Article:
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Don't be fooled by the title or the presence of Boris Karloff, this is a dire Italian-made crime picture.
Any virtue the proceedings may have had (and that would seem to be precious little) is sabotaged by the atrocious dubbing. It is possible to get by dubbing little known Italian players, although the young child does sound as if she's been voiced by a woman whose inhaled too much helium, but to dub Boris Karloff is beyond forgiveness. Especially when it's been done by someone doing a half-hearted impression of the great man.
Plot-wise things are pretty grim too with all the clichés of the genre being firmly present and correct. There's a mysterious criminal mastermind, a smoky nightclub, a femme fatale and the requisite number of obvious double-crosses, lack lustre car chases and terrible dialogue. `It's impossible to get anywhere with you,' the nightclub singer sighs from deep within her cleavage, `you're so cool you're always sure to maintain your equilibrium.'
Our hero' is an undercover treasury agent and I can't help thinking that he needs a few pointers in how to do the job. The first thing he does when he arrives on the scene is to visit police headquarters and go out on a launch accompanied by the local chief officers. All in broad daylight! Not surprisingly it doesn't take long for the local crooks to blow his cover, although they do fail to recognise him later on when he poses as a member of a rival syndicate from Genoa. Perhaps it was his brilliant disguise of taking off his suit!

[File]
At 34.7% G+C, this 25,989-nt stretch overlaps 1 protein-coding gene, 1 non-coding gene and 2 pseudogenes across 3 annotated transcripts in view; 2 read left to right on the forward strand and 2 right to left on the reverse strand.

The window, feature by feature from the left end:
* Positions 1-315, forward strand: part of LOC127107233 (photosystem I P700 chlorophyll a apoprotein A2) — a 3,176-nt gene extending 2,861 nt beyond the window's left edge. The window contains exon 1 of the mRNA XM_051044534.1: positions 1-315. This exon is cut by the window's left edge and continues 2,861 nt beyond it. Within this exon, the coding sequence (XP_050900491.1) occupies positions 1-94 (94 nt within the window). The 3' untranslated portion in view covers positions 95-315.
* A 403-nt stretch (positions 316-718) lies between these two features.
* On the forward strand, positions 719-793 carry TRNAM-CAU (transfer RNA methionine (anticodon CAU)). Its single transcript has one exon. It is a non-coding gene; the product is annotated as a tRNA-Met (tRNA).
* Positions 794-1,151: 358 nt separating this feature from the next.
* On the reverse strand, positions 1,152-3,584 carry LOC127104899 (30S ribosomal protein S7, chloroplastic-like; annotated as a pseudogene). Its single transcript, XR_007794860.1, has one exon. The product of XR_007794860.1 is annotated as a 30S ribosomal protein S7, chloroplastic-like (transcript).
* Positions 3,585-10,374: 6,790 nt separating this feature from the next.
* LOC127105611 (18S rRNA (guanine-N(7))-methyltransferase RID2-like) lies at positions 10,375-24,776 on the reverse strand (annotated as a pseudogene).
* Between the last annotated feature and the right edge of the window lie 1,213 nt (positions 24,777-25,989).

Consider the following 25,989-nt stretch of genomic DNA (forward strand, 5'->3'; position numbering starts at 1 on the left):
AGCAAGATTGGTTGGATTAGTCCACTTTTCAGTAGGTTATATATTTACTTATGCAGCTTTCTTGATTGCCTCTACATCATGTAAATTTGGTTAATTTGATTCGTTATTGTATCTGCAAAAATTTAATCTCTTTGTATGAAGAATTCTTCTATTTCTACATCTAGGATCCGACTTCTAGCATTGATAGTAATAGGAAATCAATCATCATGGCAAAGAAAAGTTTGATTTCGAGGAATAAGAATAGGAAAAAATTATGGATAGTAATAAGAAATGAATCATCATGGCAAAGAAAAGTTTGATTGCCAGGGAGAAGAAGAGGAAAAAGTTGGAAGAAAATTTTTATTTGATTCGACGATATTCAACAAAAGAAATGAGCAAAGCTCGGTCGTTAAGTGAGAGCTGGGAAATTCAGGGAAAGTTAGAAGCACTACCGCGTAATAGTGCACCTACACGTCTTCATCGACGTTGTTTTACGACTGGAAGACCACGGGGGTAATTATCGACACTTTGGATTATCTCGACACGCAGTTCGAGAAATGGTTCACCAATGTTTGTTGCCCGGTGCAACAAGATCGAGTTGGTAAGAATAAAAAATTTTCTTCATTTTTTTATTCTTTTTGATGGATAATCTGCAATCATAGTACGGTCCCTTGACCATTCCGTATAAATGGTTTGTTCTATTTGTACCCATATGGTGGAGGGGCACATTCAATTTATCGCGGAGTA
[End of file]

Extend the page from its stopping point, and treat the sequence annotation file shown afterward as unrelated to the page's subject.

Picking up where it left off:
It's anybody's guess why Boris agreed to appear in this but perhaps roles were a little thin on the ground at this point in his career. On the other hand, it may simply have been that he fancied a free Italian holiday, which would also explain his presence in Sabaka' (1954), a similarly eccentric choice from around this time. That one was filmed entirely on location in India. Nice work if you can get it.
Finally special mention must be reserved for `International Stars Jeanette and Bob' who present the worst nightclub dance act ever committed to celluloid. Sometimes seeing is believing.
It took four years for this to get a release in the U.S. I wonder why?
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